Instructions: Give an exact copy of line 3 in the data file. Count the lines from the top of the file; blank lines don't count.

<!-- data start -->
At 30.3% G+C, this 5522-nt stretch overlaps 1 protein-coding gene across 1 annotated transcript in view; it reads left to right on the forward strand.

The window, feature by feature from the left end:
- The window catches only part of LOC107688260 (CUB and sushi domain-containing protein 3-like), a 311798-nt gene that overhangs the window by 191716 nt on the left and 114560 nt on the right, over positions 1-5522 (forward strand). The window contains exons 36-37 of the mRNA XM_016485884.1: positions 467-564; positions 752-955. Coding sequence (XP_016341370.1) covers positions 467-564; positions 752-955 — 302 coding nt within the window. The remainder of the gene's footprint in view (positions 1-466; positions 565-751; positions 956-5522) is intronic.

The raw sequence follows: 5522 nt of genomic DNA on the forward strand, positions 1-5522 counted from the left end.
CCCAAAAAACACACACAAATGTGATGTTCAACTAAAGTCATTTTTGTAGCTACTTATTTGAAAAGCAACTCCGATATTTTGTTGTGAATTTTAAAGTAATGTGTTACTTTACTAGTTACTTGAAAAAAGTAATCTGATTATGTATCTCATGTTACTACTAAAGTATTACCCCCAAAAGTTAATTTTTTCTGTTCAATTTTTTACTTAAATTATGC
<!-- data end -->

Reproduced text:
- The window catches only part of LOC107688260 (CUB and sushi domain-containing protein 3-like), a 311798-nt gene that overhangs the window by 191716 nt on the left and 114560 nt on the right, over positions 1-5522 (forward strand). The window contains exons 36-37 of the mRNA XM_016485884.1: positions 467-564; positions 752-955. Coding sequence (XP_016341370.1) covers positions 467-564; positions 752-955 — 302 coding nt within the window. The remainder of the gene's footprint in view (positions 1-466; positions 565-751; positions 956-5522) is intronic.